There’s no doubting Madrid were every bit as bad and they and others usually are but it goes against the ‘our beauty and those beasts’ ideal that Barcelona allow themselves to be enveloped in. And while we can go through any club’s bending of the rules and come up with a lengthy list, any club doesn’t purport the holier-than-thou myth in the name of marketing. In that regard, too many cheaply buy what they expensively sell, never realising all that makes Barcelona any different is their denial.
Across the seats at the Nou Camp it reads “Més que un club” which is Catalan and means “More than a club”. For most, it would seem a gimmick but within Barcelona they see themselves as the national team and a representation of regional identity. It’s the reason why for 111 years they’d no shirt sponsor so as not to besmirch the Catalan colours. But perhaps better than anything, the tale of that sacred shirt fits the narrative of what the club was and what they now pretend to be.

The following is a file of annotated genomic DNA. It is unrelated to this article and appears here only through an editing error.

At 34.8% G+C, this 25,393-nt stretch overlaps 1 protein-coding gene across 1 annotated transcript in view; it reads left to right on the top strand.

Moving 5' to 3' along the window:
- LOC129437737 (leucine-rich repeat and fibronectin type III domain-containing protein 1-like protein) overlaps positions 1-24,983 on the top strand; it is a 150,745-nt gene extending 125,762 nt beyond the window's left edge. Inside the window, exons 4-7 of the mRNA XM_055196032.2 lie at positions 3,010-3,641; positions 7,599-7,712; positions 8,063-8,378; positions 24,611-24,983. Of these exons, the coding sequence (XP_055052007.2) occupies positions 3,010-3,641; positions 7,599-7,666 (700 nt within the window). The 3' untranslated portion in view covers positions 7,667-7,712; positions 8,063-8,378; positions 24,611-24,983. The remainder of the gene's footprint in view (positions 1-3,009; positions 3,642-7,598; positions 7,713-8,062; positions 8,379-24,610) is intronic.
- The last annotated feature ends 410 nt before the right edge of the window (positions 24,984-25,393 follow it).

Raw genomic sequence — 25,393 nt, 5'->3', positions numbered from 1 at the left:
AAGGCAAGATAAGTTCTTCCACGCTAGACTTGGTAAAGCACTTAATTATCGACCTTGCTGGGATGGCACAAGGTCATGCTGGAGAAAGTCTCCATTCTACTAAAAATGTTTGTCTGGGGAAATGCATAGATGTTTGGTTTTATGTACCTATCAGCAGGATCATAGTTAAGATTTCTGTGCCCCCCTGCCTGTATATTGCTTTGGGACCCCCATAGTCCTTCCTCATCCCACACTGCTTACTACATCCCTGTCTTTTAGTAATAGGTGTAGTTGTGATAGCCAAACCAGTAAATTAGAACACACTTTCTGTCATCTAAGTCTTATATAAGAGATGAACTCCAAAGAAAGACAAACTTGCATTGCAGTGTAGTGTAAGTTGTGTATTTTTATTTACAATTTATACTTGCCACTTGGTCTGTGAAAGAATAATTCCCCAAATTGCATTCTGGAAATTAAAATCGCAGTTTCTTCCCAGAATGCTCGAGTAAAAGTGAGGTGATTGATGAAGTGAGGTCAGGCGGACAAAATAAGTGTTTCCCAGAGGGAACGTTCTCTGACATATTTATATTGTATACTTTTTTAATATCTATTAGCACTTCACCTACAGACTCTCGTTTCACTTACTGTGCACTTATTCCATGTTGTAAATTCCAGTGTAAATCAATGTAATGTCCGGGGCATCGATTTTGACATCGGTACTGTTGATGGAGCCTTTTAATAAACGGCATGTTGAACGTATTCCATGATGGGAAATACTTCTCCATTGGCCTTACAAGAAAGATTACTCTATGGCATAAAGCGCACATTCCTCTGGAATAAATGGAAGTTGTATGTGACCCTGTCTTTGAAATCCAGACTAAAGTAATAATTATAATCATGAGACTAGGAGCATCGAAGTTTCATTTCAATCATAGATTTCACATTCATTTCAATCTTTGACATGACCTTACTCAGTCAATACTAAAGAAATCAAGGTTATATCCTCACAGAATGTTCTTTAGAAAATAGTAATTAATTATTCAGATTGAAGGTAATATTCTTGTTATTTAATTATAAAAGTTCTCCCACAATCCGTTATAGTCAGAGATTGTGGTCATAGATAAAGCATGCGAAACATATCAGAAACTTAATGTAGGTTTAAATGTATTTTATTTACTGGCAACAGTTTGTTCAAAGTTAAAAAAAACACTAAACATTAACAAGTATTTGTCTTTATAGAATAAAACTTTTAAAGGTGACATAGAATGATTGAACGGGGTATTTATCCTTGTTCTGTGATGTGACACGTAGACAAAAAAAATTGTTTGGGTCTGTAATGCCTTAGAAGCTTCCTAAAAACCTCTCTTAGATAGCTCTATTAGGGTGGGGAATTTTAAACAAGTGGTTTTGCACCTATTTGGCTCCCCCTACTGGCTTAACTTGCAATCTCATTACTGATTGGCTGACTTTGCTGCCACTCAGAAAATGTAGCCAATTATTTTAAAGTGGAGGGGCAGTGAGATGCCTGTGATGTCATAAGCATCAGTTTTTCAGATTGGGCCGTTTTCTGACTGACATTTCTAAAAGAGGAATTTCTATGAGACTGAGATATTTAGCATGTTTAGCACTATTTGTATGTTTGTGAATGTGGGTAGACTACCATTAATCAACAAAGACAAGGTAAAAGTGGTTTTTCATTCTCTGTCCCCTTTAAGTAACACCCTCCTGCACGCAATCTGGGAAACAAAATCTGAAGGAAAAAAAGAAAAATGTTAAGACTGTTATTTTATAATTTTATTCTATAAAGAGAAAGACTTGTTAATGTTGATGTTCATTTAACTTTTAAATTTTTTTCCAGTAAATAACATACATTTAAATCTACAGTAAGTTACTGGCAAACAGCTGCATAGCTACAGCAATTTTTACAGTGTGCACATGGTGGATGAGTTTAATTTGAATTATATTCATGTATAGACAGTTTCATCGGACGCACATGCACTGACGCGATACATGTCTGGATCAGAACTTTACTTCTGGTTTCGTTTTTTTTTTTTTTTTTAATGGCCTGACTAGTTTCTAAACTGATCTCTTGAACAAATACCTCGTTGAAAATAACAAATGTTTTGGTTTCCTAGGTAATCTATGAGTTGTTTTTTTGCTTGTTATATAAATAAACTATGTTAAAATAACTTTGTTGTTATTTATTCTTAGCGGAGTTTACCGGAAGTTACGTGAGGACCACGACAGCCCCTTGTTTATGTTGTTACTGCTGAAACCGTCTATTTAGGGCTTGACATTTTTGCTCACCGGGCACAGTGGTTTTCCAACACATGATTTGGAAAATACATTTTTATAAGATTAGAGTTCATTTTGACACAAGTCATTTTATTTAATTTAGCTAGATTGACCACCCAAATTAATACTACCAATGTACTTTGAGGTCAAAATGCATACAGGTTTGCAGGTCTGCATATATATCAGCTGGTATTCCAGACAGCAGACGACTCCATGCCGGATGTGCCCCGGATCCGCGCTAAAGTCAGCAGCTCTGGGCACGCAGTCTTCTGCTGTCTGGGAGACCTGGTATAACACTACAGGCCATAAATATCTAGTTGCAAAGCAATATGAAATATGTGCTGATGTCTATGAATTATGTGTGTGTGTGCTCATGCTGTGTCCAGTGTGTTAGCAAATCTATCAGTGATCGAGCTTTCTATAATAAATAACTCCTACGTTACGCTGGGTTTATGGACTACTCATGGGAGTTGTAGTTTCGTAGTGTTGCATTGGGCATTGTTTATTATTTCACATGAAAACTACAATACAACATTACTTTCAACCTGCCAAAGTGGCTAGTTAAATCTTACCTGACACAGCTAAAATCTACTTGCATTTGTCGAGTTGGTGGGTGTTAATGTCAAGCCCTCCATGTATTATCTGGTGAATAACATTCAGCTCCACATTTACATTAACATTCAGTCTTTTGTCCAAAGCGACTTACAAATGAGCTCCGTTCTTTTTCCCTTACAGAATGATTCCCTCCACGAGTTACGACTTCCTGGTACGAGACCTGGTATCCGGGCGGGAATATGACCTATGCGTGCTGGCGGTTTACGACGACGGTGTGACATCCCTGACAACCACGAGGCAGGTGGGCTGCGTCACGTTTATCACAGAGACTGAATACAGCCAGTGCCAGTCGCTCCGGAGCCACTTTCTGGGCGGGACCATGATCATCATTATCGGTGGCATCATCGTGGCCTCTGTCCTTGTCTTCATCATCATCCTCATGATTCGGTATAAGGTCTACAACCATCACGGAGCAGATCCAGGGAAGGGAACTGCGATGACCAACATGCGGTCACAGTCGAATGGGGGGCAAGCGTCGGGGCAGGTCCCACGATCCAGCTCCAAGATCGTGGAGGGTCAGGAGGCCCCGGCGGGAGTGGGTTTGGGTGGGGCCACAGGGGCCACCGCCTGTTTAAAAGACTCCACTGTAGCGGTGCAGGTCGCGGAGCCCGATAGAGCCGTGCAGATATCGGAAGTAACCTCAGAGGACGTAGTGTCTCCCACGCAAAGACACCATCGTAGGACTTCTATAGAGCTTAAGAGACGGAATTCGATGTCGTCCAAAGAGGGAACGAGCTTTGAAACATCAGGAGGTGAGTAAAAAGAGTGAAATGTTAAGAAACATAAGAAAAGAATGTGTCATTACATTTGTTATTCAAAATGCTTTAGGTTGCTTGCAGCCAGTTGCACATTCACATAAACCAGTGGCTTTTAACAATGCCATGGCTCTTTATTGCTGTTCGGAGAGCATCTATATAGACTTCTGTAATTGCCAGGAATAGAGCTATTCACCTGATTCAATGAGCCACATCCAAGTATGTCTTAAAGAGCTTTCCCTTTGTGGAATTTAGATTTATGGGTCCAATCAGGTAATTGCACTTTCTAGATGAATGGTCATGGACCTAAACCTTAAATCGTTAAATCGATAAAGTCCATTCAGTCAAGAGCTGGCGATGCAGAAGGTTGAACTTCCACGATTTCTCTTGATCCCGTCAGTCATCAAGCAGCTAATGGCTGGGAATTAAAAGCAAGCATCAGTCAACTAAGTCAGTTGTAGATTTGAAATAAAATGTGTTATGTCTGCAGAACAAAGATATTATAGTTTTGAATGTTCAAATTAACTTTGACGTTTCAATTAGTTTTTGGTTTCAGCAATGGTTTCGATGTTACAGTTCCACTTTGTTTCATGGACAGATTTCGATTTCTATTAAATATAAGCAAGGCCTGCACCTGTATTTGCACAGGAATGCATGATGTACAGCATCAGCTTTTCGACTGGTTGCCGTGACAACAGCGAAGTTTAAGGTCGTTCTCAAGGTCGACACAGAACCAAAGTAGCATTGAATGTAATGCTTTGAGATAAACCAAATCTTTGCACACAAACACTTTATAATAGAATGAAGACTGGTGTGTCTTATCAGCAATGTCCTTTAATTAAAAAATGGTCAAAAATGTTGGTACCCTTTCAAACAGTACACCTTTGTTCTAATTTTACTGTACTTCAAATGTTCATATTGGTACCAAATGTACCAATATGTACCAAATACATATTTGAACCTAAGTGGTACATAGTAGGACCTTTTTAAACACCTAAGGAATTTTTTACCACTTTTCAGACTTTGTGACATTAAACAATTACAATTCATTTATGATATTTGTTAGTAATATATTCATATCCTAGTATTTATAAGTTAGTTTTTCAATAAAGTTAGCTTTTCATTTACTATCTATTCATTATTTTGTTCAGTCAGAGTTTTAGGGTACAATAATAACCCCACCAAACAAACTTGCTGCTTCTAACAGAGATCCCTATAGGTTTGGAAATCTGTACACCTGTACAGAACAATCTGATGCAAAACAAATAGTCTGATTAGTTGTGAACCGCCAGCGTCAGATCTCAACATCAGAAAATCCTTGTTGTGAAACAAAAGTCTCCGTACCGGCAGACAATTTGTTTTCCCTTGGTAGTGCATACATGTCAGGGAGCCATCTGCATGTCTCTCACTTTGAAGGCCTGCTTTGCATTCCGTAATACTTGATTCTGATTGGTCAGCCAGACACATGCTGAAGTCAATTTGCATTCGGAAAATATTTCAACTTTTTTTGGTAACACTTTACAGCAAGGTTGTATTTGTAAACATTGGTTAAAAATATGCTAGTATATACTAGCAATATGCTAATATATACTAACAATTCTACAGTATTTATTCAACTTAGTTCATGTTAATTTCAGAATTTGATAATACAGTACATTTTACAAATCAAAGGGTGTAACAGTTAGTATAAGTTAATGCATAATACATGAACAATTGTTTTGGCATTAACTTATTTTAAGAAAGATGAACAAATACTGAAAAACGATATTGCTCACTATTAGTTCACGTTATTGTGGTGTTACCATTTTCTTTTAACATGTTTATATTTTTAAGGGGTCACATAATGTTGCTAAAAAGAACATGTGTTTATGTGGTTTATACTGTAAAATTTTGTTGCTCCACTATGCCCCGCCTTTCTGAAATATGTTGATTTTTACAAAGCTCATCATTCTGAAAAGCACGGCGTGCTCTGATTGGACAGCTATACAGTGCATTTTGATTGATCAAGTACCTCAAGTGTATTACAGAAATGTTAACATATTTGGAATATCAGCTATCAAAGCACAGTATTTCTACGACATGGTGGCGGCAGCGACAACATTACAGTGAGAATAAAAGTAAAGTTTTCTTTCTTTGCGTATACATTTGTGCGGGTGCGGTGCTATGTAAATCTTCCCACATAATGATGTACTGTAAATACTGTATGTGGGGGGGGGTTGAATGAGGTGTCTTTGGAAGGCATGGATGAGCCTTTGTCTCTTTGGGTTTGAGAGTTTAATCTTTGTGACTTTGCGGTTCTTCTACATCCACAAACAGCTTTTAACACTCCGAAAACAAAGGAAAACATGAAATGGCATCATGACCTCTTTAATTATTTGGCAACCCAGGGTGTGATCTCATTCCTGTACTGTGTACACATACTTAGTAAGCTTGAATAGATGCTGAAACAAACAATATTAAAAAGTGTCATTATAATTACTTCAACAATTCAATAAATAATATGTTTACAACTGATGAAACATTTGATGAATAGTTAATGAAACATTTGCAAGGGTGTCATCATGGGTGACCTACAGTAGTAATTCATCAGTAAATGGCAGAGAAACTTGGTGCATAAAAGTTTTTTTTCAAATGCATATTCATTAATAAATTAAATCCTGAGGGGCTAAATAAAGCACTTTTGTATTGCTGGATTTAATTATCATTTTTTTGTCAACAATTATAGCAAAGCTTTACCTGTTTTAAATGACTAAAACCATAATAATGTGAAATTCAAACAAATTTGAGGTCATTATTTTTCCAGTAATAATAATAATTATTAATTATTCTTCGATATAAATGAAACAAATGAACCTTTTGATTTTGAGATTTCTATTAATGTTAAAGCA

Back in 2006, Barcelona came to a deal with Unicef to run their name across the jerseys in a gesture that was supposed to be an exception based on an honourable notion. Instead however it became a hard and fast rule about money. By 2011 the Qatar Foundation – a non-profit organisation – came on board and started donating €30m a season. There began the grey area for Barcelona president Sandro Rosell was widely believed to have played a key role in building support for the emirate’s controversial 2022 World Cup bid. Today that shirt deal has been taken to a new level by Qatar Airways paying around €60m. Més que un club? Of course, they are yet another massive football business.
All of this has slotted in with a trend in recent years, with a transfer ban coming about due to the long-time flouting of Fifa rules in places to stop the trafficking of children, to the ongoing fraud lawsuit that it’s claimed saw millions withheld in the transfer of Neymar, to the whipping up of Luis Suarez as soon as the pressure came on Liverpool to offload a player of low-morale standing because of his biting.